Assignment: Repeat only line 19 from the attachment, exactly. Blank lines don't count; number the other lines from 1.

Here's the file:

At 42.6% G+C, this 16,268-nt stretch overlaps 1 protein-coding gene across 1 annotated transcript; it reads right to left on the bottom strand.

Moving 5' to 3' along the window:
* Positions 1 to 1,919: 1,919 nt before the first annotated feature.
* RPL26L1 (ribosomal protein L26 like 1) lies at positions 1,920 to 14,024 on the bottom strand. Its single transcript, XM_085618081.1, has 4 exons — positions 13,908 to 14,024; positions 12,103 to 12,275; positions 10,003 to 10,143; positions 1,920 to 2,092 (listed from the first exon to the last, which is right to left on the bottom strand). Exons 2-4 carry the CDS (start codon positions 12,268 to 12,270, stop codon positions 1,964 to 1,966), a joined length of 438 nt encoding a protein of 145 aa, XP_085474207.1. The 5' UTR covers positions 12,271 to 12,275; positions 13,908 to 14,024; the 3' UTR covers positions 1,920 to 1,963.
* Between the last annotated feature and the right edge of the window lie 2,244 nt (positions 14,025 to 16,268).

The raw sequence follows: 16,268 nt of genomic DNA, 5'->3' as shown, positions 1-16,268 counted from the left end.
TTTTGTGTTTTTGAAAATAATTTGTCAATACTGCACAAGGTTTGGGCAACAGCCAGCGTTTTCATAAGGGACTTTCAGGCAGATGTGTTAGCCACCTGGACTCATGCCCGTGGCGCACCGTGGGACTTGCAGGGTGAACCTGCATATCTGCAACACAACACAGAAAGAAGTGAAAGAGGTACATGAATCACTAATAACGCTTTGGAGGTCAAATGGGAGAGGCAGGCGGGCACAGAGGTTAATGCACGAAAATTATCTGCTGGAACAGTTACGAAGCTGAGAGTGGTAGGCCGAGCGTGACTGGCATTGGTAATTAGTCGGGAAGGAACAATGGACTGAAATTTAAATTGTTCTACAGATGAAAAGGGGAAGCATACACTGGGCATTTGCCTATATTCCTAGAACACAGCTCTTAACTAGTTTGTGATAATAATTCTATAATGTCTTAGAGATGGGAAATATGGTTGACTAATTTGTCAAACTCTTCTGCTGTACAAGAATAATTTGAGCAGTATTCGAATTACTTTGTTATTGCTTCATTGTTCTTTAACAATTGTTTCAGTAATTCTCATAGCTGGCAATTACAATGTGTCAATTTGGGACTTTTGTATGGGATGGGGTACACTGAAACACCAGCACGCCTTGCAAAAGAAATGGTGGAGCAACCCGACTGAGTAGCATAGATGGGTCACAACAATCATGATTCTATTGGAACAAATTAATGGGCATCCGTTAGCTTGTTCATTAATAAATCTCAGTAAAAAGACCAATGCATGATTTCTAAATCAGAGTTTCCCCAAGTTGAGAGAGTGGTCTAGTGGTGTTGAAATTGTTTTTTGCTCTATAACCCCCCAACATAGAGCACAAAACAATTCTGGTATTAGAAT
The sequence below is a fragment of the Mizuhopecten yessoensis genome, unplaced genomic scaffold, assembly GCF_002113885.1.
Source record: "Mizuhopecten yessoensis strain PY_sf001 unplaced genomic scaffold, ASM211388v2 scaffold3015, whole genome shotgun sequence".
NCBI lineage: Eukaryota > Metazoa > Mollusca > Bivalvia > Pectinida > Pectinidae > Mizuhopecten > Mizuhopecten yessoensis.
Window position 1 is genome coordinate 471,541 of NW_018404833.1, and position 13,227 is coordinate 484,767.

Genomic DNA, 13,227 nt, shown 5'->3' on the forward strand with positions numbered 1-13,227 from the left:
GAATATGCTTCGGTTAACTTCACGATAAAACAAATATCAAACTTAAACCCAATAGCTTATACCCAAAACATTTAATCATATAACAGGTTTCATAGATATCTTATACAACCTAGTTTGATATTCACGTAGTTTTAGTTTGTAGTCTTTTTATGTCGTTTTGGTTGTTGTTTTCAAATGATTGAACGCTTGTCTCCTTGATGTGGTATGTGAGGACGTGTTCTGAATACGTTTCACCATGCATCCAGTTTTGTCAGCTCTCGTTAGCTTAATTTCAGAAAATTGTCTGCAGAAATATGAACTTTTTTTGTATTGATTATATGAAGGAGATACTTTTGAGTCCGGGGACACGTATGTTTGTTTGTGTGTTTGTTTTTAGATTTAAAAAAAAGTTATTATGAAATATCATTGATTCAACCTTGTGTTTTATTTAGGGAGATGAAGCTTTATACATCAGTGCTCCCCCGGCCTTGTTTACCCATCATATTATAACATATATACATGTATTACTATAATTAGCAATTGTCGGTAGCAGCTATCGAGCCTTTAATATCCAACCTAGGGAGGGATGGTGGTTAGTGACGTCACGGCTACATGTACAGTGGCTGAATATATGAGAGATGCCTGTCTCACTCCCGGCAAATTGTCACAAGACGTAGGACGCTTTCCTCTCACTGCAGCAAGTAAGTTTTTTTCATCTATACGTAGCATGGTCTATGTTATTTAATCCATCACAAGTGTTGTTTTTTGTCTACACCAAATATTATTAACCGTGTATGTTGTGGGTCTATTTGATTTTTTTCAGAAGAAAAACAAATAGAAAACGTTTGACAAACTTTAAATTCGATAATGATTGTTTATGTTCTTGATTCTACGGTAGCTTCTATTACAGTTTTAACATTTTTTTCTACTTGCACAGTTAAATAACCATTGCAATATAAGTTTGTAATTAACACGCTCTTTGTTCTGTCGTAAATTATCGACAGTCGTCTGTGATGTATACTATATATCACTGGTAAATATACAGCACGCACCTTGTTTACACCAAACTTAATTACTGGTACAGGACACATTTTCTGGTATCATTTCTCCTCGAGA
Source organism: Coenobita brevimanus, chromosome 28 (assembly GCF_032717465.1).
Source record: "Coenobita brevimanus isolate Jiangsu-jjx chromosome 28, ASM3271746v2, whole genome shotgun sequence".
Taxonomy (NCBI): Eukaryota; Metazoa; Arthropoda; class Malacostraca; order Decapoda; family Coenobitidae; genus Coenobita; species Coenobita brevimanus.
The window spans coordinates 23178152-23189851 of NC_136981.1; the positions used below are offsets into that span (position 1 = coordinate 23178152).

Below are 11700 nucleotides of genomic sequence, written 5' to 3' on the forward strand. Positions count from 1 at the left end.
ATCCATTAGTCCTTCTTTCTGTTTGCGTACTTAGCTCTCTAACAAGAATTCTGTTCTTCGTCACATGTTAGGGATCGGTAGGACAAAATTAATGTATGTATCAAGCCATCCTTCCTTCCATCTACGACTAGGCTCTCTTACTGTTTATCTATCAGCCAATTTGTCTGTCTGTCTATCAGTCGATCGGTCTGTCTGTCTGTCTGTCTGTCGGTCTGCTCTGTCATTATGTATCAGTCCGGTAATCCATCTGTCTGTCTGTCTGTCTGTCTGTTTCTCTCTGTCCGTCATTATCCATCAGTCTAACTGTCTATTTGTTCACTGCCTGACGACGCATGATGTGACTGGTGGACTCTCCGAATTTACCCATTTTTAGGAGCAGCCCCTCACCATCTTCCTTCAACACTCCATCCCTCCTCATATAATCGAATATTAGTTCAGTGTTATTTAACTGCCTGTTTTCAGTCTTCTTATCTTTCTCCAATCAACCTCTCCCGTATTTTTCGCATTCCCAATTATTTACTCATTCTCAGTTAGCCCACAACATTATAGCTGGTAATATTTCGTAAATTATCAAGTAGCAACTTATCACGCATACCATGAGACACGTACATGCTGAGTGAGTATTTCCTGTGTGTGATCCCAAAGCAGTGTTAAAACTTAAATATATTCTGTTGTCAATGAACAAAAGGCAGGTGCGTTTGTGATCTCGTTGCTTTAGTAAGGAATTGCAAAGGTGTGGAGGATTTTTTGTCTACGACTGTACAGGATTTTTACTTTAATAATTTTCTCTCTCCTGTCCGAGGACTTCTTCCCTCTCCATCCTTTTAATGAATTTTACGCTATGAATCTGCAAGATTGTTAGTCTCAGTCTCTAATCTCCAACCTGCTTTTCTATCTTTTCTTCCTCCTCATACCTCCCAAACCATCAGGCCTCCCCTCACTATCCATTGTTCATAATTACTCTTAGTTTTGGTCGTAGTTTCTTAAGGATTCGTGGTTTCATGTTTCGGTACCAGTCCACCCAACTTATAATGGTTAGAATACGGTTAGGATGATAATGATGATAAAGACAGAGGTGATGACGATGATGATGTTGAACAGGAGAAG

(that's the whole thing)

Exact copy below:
ATCCATTAGTCCTTCTTTCTGTTTGCGTACTTAGCTCTCTAACAAGAATTCTGTTCTTCGTCACATGTTAGGGATCGGTAGGACAAAATTAATGTATGTATCAAGCCATCCTTCCTTCCATCTACGACTAGGCTCTCTTACTGTTTATCTATCAGCCAATTTGTCTGTCTGTCTATCAGTCGATCGGTCTGTCTGTCTGTCTGTCTGTCGGTCTGCTCTGTCATTATGTATCAGTCCGGTAATCCATCTGTCTGTCTGTCTGTCTGTCTGTTTCTCTCTGTCCGTCATTATCCATCAGTCTAACTGTCTATTTGTTCACTGCCTGACGACGCATGATGTGACTGGTGGACTCTCCGAATTTACCCATTTTTAGGAGCAGCCCCTCACCATCTTCCTTCAACACTCCATCCCTCCTCATATAATCGAATATTAGTTCAGTGTTATTTAACTGCCTGTTTTCAGTCTTCTTATCTTTCTCCAATCAACCTCTCCCGTATTTTTCGCATTCCCAATTATTTACTCATTCTCAGTTAGCCCACAACATTATAGCTGGTAATATTTCGTAAATTATCAAGTAGCAACTTATCACGCATACCATGAGACACGTACATGCTGAGTGAGTATTTCCTGTGTGTGATCCCAAAGCAGTGTTAAAACTTAAATATATTCTGTTGTCAATGAACAAAAGGCAGGTGCGTTTGTGATCTCGTTGCTTTAGTAAGGAATTGCAAAGGTGTGGAGGATTTTTTGTCTACGACTGTACAGGATTTTTACTTTAATAATTTTCTCTCTCCTGTCCGAGGACTTCTTCCCTCTCCATCCTTTTAATGAATTTTACGCTATGAATCTGCAAGATTGTTAGTCTCAGTCTCTAATCTCCAACCTGCTTTTCTATCTTTTCTTCCTCCTCATACCTCCCAAACCATCAGGCCTCCCCTCACTATCCATTGTTCATAATTACTCTTAGTTTTGGTCGTAGTTTCTTAAGGATTCGTGGTTTCATGTTTCGGTACCAGTCCACCCAACTTATAATGGTTAGAATACGGTTAGGATGATAATGATGATAAAGACAGAGGTGATGACGATGATGATGTTGAACAGGAGAAG